What is Google Drive?

What is Google Drive, and why is it so popular? Google Drive is an online office suite that includes a word processor (Google Docs), spreadsheet program (Sheets), and presentation tool (Slides). Google Drive also includes storage space, which is where it gets its current name (think “hard drive” that lives on Google’s servers, as well as on your own PC or laptop). Unlike Microsoft Office, Google Drive is free to use (for up to 5 GB of storage space).

Many people are introduced to Google Drive through Google Docs, the incredibly popular online word processor that is part of the Google Drive office software suite. Others are attracted by Drive’s other free programs and features. Microsoft Office can cost hundreds of dollars, and the programs in Apple’s iWork suite cost nearly $60. While Drive is not as sophisticated, it handles the basics very well. Google Drive also offers a slew of powerful online features that are unmatched by Office or iWork, including:

  • Collaboration features that let users work on the same document in real time.
  • The ability to review the history of a specific document, and revert to an earlier version.
  • Simple Web forms and online surveys which can be produced without programming skills or website hosting arrangements.
  • Offline file storage that can be synced to multiple computers.
  • Automatic notification of the release date of Brad Pitt’s next movie.

I’m just kidding about the last item. But Drive really can do those other things, and without the help of your company’s IT department or the pimply teenager from down the street. These features are built right into the software, and are ready to use as soon as you’ve signed up.

Google Drive Use Cases

How do people use Google Drive? There are many possible uses. Consider these examples:

  • A harried product manager needs to continue work on an important proposal over the weekend. In the past, she would have dug around in her purse to look for an old USB drive she uses for transferring files. Or, she might have emailed herself an attachment to open at home. Instead, she saves the Word document and an Excel spreadsheet to Google Drive at the office. Later that evening, on her home PC, she opens her Google Drive folder to access the Excel file. All of her saves are updated to Google Drive. When she returns to work the following Monday, the updated data can be viewed on her workstation.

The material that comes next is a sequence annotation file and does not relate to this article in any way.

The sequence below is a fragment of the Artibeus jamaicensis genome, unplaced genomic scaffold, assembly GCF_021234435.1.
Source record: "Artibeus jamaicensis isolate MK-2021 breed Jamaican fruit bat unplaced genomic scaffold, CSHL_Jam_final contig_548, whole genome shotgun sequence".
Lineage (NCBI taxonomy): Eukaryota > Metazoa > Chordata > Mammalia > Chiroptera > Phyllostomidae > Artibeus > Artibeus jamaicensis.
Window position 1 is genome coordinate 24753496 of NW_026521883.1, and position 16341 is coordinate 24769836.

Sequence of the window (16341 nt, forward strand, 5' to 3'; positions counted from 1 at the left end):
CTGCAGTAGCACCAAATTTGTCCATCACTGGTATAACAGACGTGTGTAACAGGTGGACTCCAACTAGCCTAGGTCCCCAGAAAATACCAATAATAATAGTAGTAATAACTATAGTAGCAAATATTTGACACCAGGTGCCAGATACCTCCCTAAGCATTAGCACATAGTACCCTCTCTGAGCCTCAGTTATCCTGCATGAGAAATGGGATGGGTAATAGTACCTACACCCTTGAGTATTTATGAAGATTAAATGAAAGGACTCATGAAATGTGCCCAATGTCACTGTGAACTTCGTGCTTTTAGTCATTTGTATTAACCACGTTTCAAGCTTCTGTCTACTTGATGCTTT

• The organizer of a family reunion wants to survey 34 cousins about attendance, lodging preferences, and potluck dinner preparation (always a challenge — the Nebraska branch of the family won’t eat corn or Garbanzo beans). He emails everyone a link to a Web Form created in Drive. The answers are automatically transferred to Sheets, where he can see the responses and tally the results.
  • A small business consultant is helping the owner of Slappy’s Canadian Diner (“We Put The Canadian Back In Bacon”) prepare a slideshow for potential franchisees in Ohio. The consultant and Slappy collaborate using Google Slides, which lets them remotely access the deck and add text, images, and other elements. The consultant shares a link to the slideshow with her consulting partner, so he can periodically review it on a Web browser and check for problems. Later, Slappy meets his potential franchise operators at a hotel in Cleveland, and uses Slides to run through the presentation.
  • An elementary school faculty uses Docs to collaborate on lesson plans. Each teacher accesses the same document from their homes or classrooms. Updates are instantly reflected, even when two teachers are simultaneously accessing the same document. Their principal (known as “Skinner” behind his back) is impressed by how quickly the faculty completes the plans, and how well the curriculums are integrated.
  • At the same school, the 5th-grade teachers ask their students to submit homework using Docs. The teachers add corrections and notes, which the students can access at any time via a Web browser. It’s much more efficient than emailing attachments around, and the students don’t need to bug their parents to buy expensive word-processing programs.

Image: Google Drive’s homescreen:

What is Google Drive

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